In 2010, a decision of the Ontario Superior Court in Bedford v. Canada held that the key provisions of the Criminal Code dealing with prostitution (Keeping a bawdy house; Living off the avails; Soliciting or Communicating for the purpose) were invalid, but a stay of effect was put in place. This was appealed by the crown resulting in a decision by the Ontario Court of Appeal on March 26, 2012. That court upheld the lower court's ruling on bawdy houses, modified the ruling on living on the avails to make exploitation a criminal offence, but reversed the decision on soliciting, holding that the effect on communities justified the limitation. Two of the five judges dissented from the last ruling, stating that the law on solicitation was not justifiable. The court continued a stay of effect of a further twelve months on the first provision, and thirty days on the second.
Both parties had up to sixty days to appeal this decision to the Supreme Court of Canada and on April 25, the federal government stated it would do so. On October 25, 2012, the Supreme Court of Canada agreed to hear the appeal.  The Supreme Court also agreed to hear a cross-appeal by sex-trade workers on the Court of Appeal for Ontario's decision to ban solicitation. The Supreme Court of Canada heard the case on June 13, 2013 and overturned all restrictions on sex work, ruling that a ban on solicitation and brothels violated prostitutes' rights to safety.
Meanwhile, a related challenge was mounted in British Columbia in 2007, but did not proceed due to a procedural motion by the Attorney General of Canada seeking dismissal on the grounds of lack of standing by the litigants. This was upheld by the BC Supreme Court in 2008, but successfully appealed in 2010. The Attorney General then appealed this decision of the British Columbia Court of Appeal to the Supreme Court of Canada who released their decision on September 21, 2012. They dismissed the appeal enabling the case to once again proceed in the court of first instance.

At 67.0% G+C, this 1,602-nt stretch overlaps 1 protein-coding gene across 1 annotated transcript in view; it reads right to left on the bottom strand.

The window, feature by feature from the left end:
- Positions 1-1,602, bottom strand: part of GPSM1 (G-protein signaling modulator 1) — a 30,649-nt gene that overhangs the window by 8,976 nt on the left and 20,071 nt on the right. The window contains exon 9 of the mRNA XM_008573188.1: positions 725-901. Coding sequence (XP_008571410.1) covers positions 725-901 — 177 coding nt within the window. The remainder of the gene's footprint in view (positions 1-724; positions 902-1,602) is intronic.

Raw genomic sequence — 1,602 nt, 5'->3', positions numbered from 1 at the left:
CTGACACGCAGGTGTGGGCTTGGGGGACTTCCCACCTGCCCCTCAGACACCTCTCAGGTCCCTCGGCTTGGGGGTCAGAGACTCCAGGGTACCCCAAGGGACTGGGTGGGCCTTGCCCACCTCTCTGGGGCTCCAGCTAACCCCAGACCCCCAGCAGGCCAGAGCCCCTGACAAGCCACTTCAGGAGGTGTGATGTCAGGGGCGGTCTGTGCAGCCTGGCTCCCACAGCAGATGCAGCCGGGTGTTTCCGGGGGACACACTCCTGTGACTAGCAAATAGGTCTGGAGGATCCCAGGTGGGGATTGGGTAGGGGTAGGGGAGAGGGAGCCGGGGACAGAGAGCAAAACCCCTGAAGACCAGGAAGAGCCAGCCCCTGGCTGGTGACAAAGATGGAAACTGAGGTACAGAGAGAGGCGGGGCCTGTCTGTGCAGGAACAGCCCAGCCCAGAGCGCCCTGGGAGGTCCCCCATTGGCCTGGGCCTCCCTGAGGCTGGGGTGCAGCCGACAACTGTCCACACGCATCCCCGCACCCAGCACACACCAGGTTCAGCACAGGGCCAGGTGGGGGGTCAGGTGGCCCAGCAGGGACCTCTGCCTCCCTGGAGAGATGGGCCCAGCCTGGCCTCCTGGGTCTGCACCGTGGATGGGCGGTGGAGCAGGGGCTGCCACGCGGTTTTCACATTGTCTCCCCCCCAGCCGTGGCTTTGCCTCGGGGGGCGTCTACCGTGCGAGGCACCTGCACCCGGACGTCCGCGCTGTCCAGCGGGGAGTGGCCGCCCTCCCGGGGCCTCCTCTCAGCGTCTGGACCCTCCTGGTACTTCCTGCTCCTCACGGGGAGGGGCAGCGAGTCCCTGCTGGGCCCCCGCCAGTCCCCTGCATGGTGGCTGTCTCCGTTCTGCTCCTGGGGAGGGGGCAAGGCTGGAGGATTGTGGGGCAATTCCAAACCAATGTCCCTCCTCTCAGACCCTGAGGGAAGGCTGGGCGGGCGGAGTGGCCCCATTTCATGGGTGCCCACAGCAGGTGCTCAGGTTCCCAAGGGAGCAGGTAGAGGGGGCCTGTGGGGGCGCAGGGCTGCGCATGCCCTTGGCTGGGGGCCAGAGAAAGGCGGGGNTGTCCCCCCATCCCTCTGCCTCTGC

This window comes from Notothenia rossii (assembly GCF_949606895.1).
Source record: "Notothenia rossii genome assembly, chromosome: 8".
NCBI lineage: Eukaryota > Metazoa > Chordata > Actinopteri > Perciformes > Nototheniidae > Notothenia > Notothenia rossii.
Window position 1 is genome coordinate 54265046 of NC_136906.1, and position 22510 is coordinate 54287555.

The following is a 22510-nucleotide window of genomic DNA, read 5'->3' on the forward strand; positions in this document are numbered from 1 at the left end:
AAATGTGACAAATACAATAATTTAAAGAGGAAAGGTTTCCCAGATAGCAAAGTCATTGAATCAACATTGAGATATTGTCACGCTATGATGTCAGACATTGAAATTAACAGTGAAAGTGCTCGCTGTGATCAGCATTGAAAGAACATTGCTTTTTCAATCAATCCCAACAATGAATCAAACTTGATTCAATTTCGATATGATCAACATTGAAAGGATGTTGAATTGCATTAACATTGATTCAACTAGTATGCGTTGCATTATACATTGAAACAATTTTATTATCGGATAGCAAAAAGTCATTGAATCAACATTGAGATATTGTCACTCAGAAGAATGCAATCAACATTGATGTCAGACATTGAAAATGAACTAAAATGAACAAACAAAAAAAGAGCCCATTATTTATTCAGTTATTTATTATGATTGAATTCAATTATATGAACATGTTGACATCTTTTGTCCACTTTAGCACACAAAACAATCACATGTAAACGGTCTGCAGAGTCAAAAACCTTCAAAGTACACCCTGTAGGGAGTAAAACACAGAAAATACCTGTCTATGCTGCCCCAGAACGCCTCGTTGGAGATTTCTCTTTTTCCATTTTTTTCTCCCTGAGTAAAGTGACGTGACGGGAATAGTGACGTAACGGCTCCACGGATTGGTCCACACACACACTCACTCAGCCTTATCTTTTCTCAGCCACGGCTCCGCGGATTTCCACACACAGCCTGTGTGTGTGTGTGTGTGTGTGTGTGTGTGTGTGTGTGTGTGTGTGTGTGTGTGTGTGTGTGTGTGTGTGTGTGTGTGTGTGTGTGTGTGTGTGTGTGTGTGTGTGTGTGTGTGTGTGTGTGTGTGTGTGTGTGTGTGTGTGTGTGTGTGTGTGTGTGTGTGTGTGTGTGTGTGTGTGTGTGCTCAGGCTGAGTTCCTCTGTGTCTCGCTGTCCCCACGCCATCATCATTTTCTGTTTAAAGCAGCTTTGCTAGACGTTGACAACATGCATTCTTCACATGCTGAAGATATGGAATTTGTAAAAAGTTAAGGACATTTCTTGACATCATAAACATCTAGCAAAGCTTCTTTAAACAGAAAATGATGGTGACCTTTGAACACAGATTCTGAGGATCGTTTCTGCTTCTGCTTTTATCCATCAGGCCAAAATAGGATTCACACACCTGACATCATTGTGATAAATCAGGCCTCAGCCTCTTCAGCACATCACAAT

The Canadian Centre for Justice Statistics report Street Prostitution in Canada (1993) stated that police activity is mainly directed at the street level. Over 10,000 prostitution-related incidents were reported in 1992; 95% communicating offences and 5% bawdy-house and pimping offences.
In 1997, they reported a sharp increase in the number of prostitution-related incidents recorded by police for 1995, following two years of decline. Since these are police figures they are just as likely to reflect enforcement rather than actual activity. The report also stated that in the period 1991-5, 63 known prostitutes were murdered (5% of all women killed in Canada).
Separate reports have not been published since, but included in Crime Statistics in Canada. Data from the 2007 report show 5,679 offences in 2006 (17/100,000 population), and 4,724 in 2007 (14). This translates into a change in -17.6% between 2006 and 2007, and -27.6% between 1998 and 2007.
The exact number of people in sex work is not known, since this cannot be collected reliably. Estimates vary widely, and should be interpreted with caution.